Sam Finn, Penn State University
Gravitational Wave Phenomenology
Physics Division Colloquium - 7 June 2002

In physics, phenomenology is the bridge between theory and experiment, and phenomenologists are those brave souls who interpret observations in terms of existing theory(s), build models to comprehend observations where theory has not yet tread, and bring to the analysis of data and the design of experiments an understanding of how existing theories can be tested or their consequences illuminated. Gravitational wave detectors are rapidly reaching a sensitivity that will allow observation to confront theory. As that goal is reached, a community of gravitational wave phenomenologists is emerging, eager to tackle the interpretive challenges that these new observations will pose. What are those challenges? Testing general relativity - Einstein's theory of gravity - for starters, and exploring the astrophysics of compact objects, including the gamma-ray burst model and the population of compact binary systems in our galaxy and beyond. In this colloquium we will explore the character of gravitational waves, including what they are and how they are generated, and then discuss several examples of how gravitational wave observations can be used, both as an astronomical tool and to explore the fundamental physics of gravity.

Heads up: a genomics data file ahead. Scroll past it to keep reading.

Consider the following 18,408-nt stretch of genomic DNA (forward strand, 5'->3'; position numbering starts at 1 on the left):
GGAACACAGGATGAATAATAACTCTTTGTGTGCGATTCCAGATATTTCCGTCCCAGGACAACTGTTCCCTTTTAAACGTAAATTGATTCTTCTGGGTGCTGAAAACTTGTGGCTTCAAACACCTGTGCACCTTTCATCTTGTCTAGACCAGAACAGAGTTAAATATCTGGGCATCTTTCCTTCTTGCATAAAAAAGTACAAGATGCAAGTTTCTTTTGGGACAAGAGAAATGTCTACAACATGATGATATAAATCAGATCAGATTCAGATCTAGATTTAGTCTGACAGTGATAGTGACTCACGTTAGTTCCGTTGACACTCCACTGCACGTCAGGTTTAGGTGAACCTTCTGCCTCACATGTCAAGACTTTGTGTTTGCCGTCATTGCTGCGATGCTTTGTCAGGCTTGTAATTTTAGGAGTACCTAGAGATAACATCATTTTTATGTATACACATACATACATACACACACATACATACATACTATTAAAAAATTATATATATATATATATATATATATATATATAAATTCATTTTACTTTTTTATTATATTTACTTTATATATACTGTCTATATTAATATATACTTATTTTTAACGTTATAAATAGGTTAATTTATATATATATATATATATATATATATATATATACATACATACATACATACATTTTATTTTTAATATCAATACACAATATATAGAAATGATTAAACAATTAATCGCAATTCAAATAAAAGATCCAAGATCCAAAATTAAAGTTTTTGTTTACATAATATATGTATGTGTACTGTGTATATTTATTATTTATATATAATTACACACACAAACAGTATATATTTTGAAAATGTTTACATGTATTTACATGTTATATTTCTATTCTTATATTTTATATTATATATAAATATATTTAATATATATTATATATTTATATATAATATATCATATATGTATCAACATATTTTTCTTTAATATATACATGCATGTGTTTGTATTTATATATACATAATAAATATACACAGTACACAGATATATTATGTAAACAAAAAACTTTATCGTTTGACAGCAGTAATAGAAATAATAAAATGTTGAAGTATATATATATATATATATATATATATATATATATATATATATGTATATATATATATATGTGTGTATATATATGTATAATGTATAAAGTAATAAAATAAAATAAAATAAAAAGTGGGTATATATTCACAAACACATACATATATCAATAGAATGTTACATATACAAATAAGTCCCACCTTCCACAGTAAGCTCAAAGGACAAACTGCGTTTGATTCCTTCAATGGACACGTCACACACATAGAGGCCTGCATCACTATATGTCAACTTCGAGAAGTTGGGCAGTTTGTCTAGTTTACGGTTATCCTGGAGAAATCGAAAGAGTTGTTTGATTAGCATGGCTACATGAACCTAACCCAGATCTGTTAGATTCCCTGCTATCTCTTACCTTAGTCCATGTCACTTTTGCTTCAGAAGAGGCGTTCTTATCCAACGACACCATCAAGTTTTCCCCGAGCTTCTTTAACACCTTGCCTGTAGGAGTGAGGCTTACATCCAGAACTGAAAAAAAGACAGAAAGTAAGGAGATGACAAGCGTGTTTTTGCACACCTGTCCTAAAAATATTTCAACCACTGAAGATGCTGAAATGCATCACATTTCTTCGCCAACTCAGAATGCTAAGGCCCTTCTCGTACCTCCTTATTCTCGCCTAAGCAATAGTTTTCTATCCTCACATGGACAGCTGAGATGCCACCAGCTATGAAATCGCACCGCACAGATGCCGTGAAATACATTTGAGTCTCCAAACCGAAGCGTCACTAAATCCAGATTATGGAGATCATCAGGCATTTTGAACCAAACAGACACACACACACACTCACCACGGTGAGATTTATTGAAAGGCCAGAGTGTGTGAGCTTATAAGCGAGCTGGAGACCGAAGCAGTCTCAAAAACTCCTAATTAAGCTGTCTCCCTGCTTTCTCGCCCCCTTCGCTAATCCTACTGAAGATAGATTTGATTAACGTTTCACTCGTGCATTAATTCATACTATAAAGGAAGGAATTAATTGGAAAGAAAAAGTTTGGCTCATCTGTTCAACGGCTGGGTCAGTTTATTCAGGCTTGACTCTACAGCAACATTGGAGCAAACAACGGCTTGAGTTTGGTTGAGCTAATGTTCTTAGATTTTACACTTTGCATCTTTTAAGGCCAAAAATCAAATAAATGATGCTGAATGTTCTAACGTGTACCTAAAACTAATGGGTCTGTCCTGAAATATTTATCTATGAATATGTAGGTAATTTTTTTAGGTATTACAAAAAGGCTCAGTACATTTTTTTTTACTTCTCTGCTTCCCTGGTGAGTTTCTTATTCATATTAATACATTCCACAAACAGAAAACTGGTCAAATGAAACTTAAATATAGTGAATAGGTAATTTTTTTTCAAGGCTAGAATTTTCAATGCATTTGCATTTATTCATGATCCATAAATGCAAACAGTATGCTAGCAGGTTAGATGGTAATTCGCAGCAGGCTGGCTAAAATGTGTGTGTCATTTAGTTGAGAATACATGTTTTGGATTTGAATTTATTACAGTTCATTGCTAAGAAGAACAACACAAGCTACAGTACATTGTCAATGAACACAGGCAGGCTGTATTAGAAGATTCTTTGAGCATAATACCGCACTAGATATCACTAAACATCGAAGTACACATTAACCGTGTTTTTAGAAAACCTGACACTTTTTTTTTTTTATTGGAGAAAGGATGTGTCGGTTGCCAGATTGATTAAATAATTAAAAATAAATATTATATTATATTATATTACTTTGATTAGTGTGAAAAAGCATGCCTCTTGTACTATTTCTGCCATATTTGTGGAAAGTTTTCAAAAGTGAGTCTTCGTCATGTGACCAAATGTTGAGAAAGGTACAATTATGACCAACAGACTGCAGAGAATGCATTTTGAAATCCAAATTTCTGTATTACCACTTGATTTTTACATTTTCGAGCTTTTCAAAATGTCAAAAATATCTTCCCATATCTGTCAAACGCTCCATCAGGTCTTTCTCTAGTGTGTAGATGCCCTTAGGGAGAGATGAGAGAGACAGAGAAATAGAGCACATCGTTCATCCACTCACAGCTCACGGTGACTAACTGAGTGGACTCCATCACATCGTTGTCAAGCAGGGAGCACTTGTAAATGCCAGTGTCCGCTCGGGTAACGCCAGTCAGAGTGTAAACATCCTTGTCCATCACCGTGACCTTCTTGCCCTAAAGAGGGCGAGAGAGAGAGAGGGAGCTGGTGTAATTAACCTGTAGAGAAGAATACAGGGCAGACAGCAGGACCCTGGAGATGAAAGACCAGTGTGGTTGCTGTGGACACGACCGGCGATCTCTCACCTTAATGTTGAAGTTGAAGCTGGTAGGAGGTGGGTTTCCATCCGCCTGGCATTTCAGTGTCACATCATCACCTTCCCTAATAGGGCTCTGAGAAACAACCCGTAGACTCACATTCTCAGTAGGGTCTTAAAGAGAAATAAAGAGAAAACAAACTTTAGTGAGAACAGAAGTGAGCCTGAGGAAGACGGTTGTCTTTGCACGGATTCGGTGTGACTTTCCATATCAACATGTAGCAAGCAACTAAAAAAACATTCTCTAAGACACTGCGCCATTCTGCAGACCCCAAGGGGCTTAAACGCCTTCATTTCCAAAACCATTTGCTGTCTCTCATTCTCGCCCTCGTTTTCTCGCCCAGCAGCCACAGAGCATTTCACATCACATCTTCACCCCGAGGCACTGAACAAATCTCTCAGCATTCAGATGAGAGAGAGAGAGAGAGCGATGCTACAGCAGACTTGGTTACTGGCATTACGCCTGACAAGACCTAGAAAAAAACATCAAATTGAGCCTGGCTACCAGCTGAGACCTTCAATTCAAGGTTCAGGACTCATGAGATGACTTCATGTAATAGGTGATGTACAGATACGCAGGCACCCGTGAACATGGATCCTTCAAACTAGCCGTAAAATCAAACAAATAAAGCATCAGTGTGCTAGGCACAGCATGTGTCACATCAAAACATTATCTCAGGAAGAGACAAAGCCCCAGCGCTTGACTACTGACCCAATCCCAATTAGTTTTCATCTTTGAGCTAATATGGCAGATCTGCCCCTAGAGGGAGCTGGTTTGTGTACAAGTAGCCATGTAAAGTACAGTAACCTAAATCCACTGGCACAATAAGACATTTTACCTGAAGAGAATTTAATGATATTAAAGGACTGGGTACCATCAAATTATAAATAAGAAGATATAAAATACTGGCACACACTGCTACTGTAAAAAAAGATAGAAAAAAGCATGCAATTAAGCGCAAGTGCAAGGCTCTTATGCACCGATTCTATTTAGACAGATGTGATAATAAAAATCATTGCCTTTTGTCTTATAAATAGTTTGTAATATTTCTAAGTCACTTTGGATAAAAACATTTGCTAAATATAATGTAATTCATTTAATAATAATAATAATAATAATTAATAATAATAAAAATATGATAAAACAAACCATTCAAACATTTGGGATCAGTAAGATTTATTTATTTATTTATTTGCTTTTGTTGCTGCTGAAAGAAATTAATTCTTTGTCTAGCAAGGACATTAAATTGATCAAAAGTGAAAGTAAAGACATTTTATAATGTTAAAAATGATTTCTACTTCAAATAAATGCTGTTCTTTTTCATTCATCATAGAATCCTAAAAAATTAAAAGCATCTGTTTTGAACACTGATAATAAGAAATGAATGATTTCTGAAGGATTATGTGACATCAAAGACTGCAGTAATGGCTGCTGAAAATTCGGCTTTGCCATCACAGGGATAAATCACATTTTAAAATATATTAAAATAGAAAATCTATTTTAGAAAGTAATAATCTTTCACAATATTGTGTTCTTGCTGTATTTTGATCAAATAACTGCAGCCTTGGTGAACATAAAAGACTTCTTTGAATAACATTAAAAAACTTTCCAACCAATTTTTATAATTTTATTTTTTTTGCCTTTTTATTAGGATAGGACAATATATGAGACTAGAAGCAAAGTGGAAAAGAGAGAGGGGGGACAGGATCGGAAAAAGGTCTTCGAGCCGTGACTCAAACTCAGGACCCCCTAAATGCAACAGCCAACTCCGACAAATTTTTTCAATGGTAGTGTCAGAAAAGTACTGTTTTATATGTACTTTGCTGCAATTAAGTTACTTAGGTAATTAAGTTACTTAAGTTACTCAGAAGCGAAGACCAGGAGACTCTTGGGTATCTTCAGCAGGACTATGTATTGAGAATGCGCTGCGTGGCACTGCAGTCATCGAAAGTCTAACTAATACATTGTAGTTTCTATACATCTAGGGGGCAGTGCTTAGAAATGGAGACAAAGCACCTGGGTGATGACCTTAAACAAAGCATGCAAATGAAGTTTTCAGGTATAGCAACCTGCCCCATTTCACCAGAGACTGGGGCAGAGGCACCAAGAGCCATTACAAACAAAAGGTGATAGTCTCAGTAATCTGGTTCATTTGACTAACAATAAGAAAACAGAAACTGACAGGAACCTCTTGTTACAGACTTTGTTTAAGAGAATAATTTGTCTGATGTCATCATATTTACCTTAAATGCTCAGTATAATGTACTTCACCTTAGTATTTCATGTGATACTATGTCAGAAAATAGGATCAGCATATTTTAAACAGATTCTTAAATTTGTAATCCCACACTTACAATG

ANL Physics Division Colloquium Schedule